“Turn it up,” one of the rain wickers yells from his Fonzie-like diner booth.
The volume on the television increases and a new future has begun.
“We must rebuild our bridges, repair our roads, re-lay the pipelines of tomorrow’s prosperity,” the new president says. “But first we must reinforce our foundation: the American bedrock of home ownership. I will not let the dream of home ownership crack nor crumble, because when any of us lose a house to call home, we all lose another place to call America.”
Already the future is taking a side street. During the campaign, Amin’s stimulus plan called for major investments in infrastructure and new research and development funding to prime the country’s innovation sector. But fellow Democrats — the ones who run Congress — had convinced Amin otherwise. So now the stimulus is solely about providing relief to homeowners who have seen foreclosure rates soar.
None of this surprises me. Campaigning and governing are like dancing and making love. They both involve a woman, physical activity and the chance to step on something you shouldn’t. But let’s not pretend everything whispered on the dance floor becomes true in the bedroom.
Brett, the rain wickers and the businessman rodeo clown all still look like frat boys, but they at least are the type who pay attention in class. Between all of them in this room, they probably have bet several hundred billion dollars – of someone’s money — on this change in stimulus direction.
Brett raises his glass to me. “Right on cue.”
It is impressive. With a few simple words, Amin has not changed course, he has not gone back on a promise. Instead, he has strengthened an American dream. “When any of us lose a home, we all lose a place to call America.” It was a gift, and it had taken Razik “Ray” Amin to the White House. An interesting story had helped too: A first-term senator from Ohio who grew up with a single mother who came to America and then toiled as a secretary in the law school of Ohio State. He never knew his father, some Columbus ambulance chaser who caught a ride out of town soon after becoming a father.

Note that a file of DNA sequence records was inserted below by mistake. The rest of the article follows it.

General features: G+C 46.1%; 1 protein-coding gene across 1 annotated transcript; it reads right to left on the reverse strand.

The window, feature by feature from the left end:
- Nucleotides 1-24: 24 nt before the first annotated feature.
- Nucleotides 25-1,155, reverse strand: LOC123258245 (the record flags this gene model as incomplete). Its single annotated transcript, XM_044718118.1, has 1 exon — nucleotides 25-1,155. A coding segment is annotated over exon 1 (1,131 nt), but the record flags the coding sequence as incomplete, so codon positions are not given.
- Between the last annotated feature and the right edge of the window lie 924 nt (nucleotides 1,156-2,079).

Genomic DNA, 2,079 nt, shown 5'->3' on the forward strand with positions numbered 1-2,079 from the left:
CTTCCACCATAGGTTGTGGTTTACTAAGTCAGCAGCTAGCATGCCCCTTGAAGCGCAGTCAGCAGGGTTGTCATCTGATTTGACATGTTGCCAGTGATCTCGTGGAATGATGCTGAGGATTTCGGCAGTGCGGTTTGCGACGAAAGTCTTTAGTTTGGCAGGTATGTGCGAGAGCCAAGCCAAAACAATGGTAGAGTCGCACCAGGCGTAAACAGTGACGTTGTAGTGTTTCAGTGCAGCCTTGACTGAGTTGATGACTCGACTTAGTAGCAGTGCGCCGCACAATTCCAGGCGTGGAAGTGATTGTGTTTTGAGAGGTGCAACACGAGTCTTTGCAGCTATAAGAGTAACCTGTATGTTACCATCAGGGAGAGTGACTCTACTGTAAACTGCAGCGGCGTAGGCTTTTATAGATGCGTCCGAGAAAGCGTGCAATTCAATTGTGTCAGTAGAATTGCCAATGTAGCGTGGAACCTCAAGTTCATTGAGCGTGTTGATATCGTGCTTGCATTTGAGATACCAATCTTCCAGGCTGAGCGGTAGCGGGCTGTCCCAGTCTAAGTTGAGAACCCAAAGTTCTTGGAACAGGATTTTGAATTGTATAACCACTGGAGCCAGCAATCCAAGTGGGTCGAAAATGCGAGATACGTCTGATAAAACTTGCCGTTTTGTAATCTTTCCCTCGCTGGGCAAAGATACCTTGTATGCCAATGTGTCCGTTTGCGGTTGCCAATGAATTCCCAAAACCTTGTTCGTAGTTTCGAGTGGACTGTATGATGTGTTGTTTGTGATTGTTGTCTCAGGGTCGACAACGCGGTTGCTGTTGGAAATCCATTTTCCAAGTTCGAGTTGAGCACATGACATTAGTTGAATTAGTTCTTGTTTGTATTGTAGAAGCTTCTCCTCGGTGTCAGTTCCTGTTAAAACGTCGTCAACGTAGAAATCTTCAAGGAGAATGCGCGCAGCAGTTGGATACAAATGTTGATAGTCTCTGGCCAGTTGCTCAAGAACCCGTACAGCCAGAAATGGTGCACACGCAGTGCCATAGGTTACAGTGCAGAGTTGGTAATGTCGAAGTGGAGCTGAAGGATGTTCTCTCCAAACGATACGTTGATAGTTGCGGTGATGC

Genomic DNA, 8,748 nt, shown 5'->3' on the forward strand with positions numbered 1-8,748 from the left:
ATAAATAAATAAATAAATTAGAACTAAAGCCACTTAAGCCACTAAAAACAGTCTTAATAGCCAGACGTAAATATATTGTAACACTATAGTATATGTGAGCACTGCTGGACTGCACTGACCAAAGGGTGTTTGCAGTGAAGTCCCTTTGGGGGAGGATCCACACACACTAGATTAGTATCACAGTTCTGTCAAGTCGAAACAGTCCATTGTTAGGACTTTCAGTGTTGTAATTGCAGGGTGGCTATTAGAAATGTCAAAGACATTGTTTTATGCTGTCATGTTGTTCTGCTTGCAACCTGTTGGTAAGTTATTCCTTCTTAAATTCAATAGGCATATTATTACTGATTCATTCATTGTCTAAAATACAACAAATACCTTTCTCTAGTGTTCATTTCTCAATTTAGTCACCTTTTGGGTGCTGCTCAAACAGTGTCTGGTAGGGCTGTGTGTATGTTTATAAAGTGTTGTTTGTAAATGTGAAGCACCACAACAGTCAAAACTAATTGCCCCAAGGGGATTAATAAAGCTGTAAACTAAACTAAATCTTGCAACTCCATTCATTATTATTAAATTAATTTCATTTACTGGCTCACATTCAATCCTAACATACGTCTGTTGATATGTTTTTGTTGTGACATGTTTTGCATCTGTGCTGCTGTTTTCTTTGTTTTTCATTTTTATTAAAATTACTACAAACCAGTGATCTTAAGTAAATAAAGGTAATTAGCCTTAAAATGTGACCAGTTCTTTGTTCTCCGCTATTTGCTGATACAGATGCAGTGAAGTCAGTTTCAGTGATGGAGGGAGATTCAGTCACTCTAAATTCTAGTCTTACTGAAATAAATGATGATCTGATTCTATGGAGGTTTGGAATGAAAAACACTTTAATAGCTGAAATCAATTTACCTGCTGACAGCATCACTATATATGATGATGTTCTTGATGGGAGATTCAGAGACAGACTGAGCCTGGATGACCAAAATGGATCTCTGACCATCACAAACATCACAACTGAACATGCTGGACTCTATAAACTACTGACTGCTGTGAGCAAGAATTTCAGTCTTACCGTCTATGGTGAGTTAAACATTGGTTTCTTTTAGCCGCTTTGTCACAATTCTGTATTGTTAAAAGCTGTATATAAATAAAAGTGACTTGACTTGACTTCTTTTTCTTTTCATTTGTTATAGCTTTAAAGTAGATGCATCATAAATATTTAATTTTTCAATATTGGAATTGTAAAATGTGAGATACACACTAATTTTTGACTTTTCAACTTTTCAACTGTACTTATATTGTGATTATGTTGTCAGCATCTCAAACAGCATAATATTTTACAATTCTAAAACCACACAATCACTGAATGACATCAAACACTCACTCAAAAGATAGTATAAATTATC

But mainly it wasn’t his story that had gotten him on this stage today. It was how he told the country’s story.
“In 1933, one in every four adult Americans was unemployed, and the jobless rate would stay above 10 percent until 1941,” Amin told the crowd. “In that same perilous year of ’33, there were a total of 4,000 banks that closed their doors, leaving hard-working Americans in crisis.
“The scene on Wall Street was equally as ugly. Blood and tears flooded the markets. By July of 1932, the Dow had fallen so low that it had wiped out 36 years of gains — 36 years. It would take it a full 25 years — 25 years — to reach its pre-Depression highs.
“Those, of course, were just the numerical tolls of the Great Depression. The true tolls were found in heatless homes, shabby shanties or angry alleys. They were seen in children who went hungry and grown men who went hopeless.
“I recall this not as a prediction of the hell we will face, but rather as a reminder of the forge we already have emerged from.
“Americans, our steel is strong.”
Ah, there it is, the headline. Write the headline for them. Don’t let some hack like me come up with it.
“I have traveled all across this great country to win the honor of this position, and I am here to tell you that there is light in the valley, hope on the horizon, and the American ideal is still mightier than the mightiest mountain.”
And there’s the opening paragraph, the lede. “Light in the valley and hope on the horizon,” the new American president proclaims. READ MORE AT

message 2: by Dustin (new)

Dustin Hill | 2 comments If anybody is interested in what confusion, conspiracy and chaos in America may look like, it is now on sale for 99 cents. I'm tweaking the marketing efforts for the e-book version of The Chinese Banker, which is a political novel about the U.S. getting shoved over a steep fiscal cliff by the Chinese. U.S. Amazon link:

Also, I've started a new Goodreads group called Political Pages where we get together to talk about political fiction and non-fiction. I hope you check it out.
The Chinese Banker